A public official’s or employee’s family members include his or her:
- Parents and Step-parents;
- Children and Step-children;
- Grandchildren; and
Also included is any other person related to the official or employee by blood or by marriage who resides in the same household with the official or employee.
The Nepotism Information Sheet, the Nepotism Restrictions FAQ, and Advisory Opinion No. 2010-03 explain which people are considered a public official’s family members for purposes of the restriction against hiring family members.
There are three revolving door (or post-employment) restrictions that apply most public officials and employees after they leave their public positions:
- R.C. 102.03(A)(1) - A former public official or employee cannot represent any person before any public agency on matters in which he or she personally participated. This prohibition applies to the former public servant for one year after leaving the public position.
- R.C. 102.03(B) - A former public official or employee cannot disclose or use confidential information he or she acquired during his or her public service. There is no time limit on this restriction.
- R.C. 2921.42(A)(3) - A former public official or employee cannot profit from a contract that he or she authorized, or that was authorized by the public agency he or she served, unless it was competitively bid. This prohibition applies to the former public servant for one year after leaving the public position.
This Post-Employment Information Sheet and Advisory Opinion No. 2011-03 explain these revolving door restrictions. Advisory Opinion No. 2012-03 and Advisory Opinion No. 2012-04 explain the revolving door law exceptions.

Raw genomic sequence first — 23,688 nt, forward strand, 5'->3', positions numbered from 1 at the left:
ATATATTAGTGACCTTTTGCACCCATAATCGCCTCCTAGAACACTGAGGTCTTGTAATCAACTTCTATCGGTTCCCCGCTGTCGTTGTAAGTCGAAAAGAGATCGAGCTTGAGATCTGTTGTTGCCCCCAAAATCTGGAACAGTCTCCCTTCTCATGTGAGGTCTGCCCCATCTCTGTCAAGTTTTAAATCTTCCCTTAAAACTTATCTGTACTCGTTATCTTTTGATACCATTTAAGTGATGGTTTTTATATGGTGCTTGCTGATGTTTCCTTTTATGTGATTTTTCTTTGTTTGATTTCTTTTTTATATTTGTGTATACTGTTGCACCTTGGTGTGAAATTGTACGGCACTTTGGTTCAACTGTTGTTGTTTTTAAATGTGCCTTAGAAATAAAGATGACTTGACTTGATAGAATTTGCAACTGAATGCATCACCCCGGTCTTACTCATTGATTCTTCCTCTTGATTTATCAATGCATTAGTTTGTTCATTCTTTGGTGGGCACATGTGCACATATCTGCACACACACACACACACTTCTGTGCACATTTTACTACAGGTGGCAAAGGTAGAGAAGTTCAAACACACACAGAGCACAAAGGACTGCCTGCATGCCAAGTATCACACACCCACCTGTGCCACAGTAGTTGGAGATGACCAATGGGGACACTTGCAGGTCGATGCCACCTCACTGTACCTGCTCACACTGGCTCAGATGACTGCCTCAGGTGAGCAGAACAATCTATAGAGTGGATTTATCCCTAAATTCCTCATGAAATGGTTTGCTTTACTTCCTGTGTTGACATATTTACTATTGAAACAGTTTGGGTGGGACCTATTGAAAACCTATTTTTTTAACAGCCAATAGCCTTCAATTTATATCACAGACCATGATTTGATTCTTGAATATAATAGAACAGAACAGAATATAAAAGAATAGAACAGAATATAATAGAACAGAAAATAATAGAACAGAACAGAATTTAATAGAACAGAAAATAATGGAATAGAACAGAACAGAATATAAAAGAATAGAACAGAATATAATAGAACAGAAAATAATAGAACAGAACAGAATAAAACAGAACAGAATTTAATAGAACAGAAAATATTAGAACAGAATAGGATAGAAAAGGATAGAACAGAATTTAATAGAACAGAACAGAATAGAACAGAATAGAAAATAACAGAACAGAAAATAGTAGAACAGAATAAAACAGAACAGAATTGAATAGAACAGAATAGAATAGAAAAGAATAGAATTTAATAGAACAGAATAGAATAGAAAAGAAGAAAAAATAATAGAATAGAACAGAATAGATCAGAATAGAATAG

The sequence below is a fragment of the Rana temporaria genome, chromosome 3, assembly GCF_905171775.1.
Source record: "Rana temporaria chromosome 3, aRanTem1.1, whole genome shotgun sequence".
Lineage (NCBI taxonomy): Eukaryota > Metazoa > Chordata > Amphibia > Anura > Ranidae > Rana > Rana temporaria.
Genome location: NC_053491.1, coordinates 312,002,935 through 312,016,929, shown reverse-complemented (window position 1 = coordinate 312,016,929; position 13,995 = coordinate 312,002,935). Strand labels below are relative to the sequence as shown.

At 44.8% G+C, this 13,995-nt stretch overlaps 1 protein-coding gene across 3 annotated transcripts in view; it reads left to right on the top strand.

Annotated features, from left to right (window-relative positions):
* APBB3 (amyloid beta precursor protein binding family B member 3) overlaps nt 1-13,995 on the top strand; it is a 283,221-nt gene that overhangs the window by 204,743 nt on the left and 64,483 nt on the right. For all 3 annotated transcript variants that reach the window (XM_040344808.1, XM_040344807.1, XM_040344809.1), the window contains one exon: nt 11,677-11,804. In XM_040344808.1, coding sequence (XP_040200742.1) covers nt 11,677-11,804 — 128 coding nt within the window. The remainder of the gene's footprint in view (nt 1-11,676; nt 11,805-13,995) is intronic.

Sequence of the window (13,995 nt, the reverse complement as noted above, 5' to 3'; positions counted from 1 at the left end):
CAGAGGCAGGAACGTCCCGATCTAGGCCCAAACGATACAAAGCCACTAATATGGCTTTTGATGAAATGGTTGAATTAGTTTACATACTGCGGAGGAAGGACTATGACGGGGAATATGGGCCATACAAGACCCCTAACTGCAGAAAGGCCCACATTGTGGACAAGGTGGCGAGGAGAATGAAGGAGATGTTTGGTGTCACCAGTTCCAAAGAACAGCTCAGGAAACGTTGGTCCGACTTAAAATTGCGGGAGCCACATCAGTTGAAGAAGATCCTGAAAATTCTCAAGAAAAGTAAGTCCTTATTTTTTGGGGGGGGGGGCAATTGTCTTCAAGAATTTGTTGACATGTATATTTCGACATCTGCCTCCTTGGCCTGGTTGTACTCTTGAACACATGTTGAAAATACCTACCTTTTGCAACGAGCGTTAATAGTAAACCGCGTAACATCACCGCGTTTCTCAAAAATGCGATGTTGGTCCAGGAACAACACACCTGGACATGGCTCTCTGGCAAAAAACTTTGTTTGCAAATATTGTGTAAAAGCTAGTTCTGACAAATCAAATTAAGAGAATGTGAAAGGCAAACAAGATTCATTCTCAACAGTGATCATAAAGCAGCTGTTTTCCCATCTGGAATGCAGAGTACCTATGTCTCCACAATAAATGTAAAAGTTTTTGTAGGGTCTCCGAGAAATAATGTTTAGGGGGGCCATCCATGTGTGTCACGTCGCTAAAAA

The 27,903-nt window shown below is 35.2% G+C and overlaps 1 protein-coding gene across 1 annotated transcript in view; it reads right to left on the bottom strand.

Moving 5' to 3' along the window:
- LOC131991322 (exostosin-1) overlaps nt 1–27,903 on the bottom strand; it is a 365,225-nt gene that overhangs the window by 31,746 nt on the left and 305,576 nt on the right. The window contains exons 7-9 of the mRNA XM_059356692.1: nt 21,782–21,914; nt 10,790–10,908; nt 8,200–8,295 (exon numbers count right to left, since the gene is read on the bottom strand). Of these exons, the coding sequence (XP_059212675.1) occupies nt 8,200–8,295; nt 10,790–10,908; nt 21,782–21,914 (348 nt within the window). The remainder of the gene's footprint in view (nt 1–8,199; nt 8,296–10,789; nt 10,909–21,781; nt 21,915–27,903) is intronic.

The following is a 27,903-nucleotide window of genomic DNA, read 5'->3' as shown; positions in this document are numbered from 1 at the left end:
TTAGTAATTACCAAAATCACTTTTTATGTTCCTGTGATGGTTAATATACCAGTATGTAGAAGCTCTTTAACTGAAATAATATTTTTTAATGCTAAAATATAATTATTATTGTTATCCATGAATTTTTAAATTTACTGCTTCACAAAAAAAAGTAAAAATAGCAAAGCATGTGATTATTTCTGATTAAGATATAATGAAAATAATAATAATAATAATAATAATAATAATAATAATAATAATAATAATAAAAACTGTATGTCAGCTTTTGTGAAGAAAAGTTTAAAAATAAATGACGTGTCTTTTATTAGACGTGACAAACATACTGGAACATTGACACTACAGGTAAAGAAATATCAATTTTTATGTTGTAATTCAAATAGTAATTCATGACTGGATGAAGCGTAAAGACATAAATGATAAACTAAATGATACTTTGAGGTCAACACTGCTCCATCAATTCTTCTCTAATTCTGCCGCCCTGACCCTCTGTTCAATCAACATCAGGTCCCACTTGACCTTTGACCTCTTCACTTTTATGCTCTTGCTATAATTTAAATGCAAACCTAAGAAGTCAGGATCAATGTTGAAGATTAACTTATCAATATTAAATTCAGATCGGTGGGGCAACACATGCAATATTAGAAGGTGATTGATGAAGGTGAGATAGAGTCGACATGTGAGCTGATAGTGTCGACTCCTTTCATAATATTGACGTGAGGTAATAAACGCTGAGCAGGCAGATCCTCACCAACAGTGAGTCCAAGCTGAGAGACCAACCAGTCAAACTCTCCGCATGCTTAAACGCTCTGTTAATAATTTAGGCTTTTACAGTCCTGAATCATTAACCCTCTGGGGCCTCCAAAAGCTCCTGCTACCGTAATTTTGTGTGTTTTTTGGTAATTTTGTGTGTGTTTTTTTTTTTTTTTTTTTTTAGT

There are three other post-employment restrictions that apply to small groups of former public servants:
- PUCO Commissioners and Attorney Examiners - R.C. 102.03(A)(2);
- Officials and employees who participated in solid or hazardous waste matters - R.C. 102.03(A)(3); and
- Casino Control Commission Members and Employees - R.C. 102.03(A)(10).
Yes, the private sector can also be subject to the Ethics Law! Companies and organizations that do or seek to do business with, are regulated by, or have an interest in a matter pending before a government office, are also subject to the Ethics Law. The Private Sector Brochure, and the Private Sector Newsletter explore how the Ethics Law applies when private and public sectors meet.
Yes! Anyone can call or e-mail the Ethics Commission with questions about the Law or opinions of the Commission; after all, the private sector can also be subject to the Ethics Law. The Commission cannot provide advisory opinions in response to questions about someone other than the requester. If you have a question about the possible actions of another person, you can request general information from the Commission. For more information please review the General Information on the Ethics Law and Ethics Commission Fact Sheet, the Private Sector Brochure, and the Private Sector Newsletter.
The Ethics Commission would be happy to assist in understanding FDS filing. Our Financial Disclosure Frequently Asked Questions Fact Sheet and the FDS FAQs page on our website are easy to use, readily available resources. If you still have questions, feel free to call the Ethics Commission at (614) 466-7090 or (800) 750-0750.
State officials and employees:
- Elected officials and candidates for state office;
- Appointees to unexpired terms of state elected office;
- All members of the state board of education;
- Directors, assistant directors, deputy directors, divisions chiefs, and “persons of equivalent rank” serving state administrative departments;
- State employees paid a salary or wage in accordance with schedule C or E-2;
- Members of the Board of Professional Conduct of the Supreme Court of Ohio and of the Ohio Ethics Commission;
- Members and chief executive officers of state boards and commissions that exercise the powers of the state [ List];
- Trustees and presidents or chief executive officers of every state college and university [ List];
- Members and chief executive officers of the state retirement systems;
- Licensed investment officers of the state retirement systems;
- Each member of the Bureau of Workers’ Compensation Board of Directors;